07 jan What is a Security Token Offering (STO) and why it is the next step for blockchain-based fundraising
Since their official inception in 2013, having Mastercoin as the first mover, the past few years have seen a massive number of ICOs take place. In 2017 ICOs raised a whopping $5.6 billion in funds for blockchain projects. Estimates further suggest that 30% of the totality of early stage startup funding from last year occurred on the blockchain. This was at least twice as much compared to the amounts raised via Kickstarter campaigns.
In 2018 the crypto market came crumbling down and has lost over a staggering 80% of its total value. Bitcoin, having flirted with the $20,000 price tag, dropped to almost $3,000. Ethereum, at some point trading around $1,400, experienced a free fall to below the $100 mark. Pretty much 99.9% of all tokens have experienced a steady and painful decline in value.
Nevertheless, the token market’s booming tendency is still very much intact and interest is not fading away — up until December ’18, $22 billion (or supposedly half of that which is quite a lot too) has already been raised by blockchain startups, at least according to data from Bloomberg. CoinSchedule suggests the figure to be over $20 billion, with a total of over 1,000 ICOs having taken place.
The dynamic, however, is a lot more different than previous years.
As ICOs are continuously glazing headlines as fraudulent and sketchy, regulators as well as investors are demanding more. And rightly so — ICOs are simply nowhere near being an ideal environment for safe investments, especially for the Average Joe and FOMO crypto enthusiasts. There’s no more turning a blind eye, something has to be done if the stigma surrounding the space is to disappear.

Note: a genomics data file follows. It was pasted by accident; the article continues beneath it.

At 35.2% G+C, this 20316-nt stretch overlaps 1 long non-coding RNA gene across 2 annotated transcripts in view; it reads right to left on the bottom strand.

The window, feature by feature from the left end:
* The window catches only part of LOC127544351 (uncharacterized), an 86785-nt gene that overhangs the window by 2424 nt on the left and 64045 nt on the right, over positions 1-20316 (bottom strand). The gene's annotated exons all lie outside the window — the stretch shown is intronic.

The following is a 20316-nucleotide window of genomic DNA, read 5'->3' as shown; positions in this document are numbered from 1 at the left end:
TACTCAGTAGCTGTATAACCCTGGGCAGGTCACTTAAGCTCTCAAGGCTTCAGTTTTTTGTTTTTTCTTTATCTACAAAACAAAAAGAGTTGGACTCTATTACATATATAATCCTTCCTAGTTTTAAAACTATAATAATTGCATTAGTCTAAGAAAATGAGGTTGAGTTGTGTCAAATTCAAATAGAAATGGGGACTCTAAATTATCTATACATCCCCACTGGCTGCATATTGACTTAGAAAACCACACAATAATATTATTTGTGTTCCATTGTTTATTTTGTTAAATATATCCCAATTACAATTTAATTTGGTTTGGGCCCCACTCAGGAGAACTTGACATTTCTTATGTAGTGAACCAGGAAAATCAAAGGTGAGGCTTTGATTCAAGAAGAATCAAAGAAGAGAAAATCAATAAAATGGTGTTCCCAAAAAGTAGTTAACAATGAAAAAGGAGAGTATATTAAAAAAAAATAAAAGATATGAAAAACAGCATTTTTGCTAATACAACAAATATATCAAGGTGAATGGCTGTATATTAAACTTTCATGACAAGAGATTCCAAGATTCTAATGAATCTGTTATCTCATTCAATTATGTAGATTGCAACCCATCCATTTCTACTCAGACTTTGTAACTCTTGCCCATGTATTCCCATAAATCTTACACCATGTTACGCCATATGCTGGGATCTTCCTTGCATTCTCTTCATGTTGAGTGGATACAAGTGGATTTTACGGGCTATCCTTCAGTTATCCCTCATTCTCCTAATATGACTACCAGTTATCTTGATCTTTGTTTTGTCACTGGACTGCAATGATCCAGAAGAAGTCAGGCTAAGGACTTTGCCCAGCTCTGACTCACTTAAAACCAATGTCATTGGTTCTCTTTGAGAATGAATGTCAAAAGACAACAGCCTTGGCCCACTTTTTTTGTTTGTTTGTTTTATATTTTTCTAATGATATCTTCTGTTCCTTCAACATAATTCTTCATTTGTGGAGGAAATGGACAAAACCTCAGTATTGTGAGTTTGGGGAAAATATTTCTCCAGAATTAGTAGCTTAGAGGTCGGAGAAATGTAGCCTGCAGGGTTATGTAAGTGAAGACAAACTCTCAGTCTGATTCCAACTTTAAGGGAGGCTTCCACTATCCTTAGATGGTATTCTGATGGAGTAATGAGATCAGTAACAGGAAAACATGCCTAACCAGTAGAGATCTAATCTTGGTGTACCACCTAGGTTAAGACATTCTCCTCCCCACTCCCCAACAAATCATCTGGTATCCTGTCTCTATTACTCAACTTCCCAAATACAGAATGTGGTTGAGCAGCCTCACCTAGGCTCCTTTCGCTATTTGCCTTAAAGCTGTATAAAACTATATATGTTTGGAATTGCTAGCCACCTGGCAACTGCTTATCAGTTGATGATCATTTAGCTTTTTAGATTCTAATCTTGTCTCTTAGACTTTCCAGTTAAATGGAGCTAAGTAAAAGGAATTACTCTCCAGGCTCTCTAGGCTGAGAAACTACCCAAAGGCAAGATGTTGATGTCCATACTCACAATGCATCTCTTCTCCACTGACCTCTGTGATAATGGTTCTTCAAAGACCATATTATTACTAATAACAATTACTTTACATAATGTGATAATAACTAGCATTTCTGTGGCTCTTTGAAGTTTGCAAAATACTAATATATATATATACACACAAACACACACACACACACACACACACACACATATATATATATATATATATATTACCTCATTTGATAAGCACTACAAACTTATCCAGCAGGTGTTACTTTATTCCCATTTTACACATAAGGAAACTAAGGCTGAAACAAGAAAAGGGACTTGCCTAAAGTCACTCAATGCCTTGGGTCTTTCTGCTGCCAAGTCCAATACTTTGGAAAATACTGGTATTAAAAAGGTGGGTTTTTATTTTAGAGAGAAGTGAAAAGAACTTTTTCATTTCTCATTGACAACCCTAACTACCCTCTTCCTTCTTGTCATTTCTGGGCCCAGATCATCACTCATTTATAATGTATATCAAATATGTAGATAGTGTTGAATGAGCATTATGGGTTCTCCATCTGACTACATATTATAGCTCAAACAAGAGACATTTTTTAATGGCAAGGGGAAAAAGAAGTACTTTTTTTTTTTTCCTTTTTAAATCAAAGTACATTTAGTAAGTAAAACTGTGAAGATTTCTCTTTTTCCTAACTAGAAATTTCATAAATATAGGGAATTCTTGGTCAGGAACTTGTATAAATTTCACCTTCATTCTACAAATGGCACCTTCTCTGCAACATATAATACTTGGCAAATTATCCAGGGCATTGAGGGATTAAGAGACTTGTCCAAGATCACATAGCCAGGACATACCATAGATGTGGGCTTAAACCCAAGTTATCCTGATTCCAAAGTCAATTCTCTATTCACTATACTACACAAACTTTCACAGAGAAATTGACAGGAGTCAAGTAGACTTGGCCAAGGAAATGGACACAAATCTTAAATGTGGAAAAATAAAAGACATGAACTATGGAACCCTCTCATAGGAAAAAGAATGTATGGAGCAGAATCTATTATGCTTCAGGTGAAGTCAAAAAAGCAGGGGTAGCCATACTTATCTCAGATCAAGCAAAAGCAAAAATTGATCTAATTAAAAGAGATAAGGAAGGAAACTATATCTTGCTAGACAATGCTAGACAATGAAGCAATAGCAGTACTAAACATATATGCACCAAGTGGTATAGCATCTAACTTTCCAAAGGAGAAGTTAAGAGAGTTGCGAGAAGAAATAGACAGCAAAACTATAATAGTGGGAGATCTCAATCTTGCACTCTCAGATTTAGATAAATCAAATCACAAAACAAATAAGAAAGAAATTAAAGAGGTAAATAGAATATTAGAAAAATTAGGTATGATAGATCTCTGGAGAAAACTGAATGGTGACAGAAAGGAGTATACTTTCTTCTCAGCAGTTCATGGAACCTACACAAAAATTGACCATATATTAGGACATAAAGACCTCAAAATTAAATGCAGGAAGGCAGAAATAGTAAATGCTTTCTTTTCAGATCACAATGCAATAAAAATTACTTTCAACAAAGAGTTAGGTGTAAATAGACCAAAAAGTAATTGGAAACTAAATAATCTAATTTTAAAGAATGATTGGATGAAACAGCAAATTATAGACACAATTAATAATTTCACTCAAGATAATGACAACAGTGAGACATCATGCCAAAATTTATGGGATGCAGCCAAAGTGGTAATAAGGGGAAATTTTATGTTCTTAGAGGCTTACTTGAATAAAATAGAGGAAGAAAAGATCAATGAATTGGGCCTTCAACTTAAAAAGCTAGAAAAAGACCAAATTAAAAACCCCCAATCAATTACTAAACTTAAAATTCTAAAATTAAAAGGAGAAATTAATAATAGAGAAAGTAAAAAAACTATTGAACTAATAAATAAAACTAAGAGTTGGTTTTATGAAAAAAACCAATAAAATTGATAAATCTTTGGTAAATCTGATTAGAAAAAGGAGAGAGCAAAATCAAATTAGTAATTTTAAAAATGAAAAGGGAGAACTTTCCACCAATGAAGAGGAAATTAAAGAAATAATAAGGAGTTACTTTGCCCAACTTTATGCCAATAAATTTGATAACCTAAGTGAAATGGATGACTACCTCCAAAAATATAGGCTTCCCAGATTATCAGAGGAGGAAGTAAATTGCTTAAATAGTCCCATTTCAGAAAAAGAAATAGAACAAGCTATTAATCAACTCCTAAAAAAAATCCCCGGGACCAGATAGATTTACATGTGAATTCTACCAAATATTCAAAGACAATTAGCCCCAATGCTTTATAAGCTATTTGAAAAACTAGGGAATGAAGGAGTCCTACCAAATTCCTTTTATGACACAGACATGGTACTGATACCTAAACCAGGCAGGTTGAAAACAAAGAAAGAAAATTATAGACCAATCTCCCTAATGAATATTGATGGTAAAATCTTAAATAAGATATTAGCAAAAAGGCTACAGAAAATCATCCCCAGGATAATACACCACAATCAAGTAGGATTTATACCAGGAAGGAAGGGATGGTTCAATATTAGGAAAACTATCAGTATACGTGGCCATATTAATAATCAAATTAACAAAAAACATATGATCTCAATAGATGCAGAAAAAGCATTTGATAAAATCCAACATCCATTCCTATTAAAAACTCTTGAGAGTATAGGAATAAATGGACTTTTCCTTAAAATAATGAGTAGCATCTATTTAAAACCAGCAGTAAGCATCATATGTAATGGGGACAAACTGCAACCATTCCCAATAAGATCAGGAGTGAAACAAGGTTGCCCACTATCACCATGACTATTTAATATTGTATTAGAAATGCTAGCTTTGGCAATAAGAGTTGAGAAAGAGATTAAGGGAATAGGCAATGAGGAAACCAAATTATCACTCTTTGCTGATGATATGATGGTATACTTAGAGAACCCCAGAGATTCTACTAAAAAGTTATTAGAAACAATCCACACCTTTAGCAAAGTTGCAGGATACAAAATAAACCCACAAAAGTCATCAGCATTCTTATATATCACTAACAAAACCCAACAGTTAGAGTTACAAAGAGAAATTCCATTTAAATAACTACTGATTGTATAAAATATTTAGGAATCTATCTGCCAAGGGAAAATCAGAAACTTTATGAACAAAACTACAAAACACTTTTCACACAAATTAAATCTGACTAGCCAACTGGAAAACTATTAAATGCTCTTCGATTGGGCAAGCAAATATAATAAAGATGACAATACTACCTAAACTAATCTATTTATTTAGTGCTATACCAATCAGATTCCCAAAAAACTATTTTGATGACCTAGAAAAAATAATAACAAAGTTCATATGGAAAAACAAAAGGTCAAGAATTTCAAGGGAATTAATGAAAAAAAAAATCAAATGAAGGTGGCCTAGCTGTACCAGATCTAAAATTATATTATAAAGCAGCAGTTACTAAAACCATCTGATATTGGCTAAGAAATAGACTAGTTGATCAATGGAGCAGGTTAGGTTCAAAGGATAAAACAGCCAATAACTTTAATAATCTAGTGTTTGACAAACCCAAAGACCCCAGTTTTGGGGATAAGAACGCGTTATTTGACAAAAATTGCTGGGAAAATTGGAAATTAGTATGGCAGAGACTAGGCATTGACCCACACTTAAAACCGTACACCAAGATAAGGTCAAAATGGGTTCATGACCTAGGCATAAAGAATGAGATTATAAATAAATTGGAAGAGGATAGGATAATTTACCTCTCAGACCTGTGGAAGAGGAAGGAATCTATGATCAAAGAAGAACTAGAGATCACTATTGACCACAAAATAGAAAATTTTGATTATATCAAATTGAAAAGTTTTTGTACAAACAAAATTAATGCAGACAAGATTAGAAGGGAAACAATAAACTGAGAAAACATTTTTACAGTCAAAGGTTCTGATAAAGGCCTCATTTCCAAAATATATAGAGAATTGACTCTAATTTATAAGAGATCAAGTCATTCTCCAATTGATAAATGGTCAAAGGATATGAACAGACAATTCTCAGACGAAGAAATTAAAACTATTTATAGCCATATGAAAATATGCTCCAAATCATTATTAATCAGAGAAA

Fortunately, regulators and investors are not the sole drivers of change.Blockchain projects are increasingly self-policing due to the realization that the average investor is considerably more circumspect than before. Steering away from legal obligations is no longer the norm either — more and more issuers have found out (often the hard way) that compliance should not be feared, but rather embraced. The benefits come twofold — investor flocks will fly around more often and governmental vultures will look to chip away flesh elsewhere.
Alright, so what’s all this negative fuss surrounding ICOs? Let’s look at some stats.
Well, the market is indeed still growing and demand for blockchain-based funding is at an all-time high, figuratively speaking. Though once some deeper digging work is done, the skeletons start coming out of the closet. Reports from ICORating point towards an alarming statistic — 55% of ICOs that took place in the 2nd quarter of 2018 had reportedly failed. For investors this translated into a minus 55% investment loss. Moreover, the average life span of most projects rarely goes beyond four months, as examined by one of the more well-known crypto news outlets.
Similar negative trends, again researched by ICORating, continued through 2018. The total amount raised through Q3 was just over $1,8 billion, compared to over $8.3 billion in Q2. Additionally, more than half of the projects did not manage to pass the $100,000 fundraising mark in the third quarter. Another report from Satis Group goes as far as to claim that almost 80% of all ’18 ICOs were scams.
Of course, startups generally tend to fail, but once we compare the success rate of ICOs to that of Venture Capital (VC)-backed projects, the difference is quite substantial. Entrepreneur.com data (sourced from a Harvard study) refers to a 75% failure rate for VC-funded ventures, while CBInsights reports that almost 70% of examined tech startups within the US end up in the graveyard. It is worth stressing out that the VC ecosystem is not identical (since VC-backed startups usually receive hands-on mentoring), but there is nonetheless at least a 15% negative differential compared to ICO fundraising.